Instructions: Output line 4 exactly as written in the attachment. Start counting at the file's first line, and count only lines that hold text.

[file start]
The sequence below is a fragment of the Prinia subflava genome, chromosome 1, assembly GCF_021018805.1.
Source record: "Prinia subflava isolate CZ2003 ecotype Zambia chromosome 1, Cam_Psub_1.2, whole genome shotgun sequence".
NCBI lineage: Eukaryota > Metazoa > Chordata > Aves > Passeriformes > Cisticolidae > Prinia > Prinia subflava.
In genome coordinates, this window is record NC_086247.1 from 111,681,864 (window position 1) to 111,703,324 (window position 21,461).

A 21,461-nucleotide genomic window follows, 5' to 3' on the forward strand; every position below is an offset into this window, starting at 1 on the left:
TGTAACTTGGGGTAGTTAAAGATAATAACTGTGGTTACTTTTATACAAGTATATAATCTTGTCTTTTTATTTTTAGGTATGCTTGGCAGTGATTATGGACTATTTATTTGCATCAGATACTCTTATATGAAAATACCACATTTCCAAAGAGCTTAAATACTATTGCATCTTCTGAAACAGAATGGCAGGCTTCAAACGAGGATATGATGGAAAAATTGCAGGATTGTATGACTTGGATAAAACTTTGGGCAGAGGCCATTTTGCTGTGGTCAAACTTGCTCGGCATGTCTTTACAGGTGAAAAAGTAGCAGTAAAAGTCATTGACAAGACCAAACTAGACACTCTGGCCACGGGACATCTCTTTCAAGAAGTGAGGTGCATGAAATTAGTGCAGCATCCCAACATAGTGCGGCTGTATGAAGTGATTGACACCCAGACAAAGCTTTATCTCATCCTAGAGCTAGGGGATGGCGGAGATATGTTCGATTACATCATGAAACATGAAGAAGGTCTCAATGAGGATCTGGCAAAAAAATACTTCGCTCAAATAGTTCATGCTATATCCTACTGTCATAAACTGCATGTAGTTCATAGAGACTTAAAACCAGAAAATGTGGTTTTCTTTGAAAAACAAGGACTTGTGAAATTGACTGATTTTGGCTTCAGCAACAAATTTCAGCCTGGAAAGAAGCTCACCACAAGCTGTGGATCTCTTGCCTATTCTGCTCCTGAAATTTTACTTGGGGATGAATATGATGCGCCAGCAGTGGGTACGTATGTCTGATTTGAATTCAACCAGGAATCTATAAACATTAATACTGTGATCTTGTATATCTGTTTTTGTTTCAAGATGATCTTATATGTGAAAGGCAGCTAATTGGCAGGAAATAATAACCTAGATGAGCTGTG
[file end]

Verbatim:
In genome coordinates, this window is record NC_086247.1 from 111,681,864 (window position 1) to 111,703,324 (window position 21,461).